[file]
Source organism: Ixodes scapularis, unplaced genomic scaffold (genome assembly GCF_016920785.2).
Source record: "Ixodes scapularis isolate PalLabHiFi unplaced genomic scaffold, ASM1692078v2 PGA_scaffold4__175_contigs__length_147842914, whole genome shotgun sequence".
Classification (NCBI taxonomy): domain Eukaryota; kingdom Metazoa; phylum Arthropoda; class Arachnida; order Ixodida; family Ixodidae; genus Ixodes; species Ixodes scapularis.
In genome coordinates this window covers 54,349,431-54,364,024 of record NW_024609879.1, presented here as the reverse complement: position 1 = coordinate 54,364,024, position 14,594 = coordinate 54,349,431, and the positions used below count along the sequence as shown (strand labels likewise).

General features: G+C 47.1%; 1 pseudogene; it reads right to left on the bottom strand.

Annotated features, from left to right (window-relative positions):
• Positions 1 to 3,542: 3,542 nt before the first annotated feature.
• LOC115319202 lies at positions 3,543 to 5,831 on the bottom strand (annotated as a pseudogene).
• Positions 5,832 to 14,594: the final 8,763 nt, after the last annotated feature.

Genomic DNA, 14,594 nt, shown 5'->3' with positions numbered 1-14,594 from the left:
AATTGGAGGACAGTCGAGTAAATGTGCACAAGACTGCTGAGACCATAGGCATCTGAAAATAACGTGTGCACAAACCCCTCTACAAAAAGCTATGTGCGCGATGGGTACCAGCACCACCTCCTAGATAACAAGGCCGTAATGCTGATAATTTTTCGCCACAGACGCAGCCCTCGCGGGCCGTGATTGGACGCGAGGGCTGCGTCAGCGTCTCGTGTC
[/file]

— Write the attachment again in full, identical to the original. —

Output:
Source organism: Ixodes scapularis, unplaced genomic scaffold (genome assembly GCF_016920785.2).
Source record: "Ixodes scapularis isolate PalLabHiFi unplaced genomic scaffold, ASM1692078v2 PGA_scaffold4__175_contigs__length_147842914, whole genome shotgun sequence".
Classification (NCBI taxonomy): domain Eukaryota; kingdom Metazoa; phylum Arthropoda; class Arachnida; order Ixodida; family Ixodidae; genus Ixodes; species Ixodes scapularis.
In genome coordinates this window covers 54,349,431-54,364,024 of record NW_024609879.1, presented here as the reverse complement: position 1 = coordinate 54,364,024, position 14,594 = coordinate 54,349,431, and the positions used below count along the sequence as shown (strand labels likewise).

General features: G+C 47.1%; 1 pseudogene; it reads right to left on the bottom strand.

Annotated features, from left to right (window-relative positions):
• Positions 1 to 3,542: 3,542 nt before the first annotated feature.
• LOC115319202 lies at positions 3,543 to 5,831 on the bottom strand (annotated as a pseudogene).
• Positions 5,832 to 14,594: the final 8,763 nt, after the last annotated feature.

Genomic DNA, 14,594 nt, shown 5'->3' with positions numbered 1-14,594 from the left:
AATTGGAGGACAGTCGAGTAAATGTGCACAAGACTGCTGAGACCATAGGCATCTGAAAATAACGTGTGCACAAACCCCTCTACAAAAAGCTATGTGCGCGATGGGTACCAGCACCACCTCCTAGATAACAAGGCCGTAATGCTGATAATTTTTCGCCACAGACGCAGCCCTCGCGGGCCGTGATTGGACGCGAGGGCTGCGTCAGCGTCTCGTGTC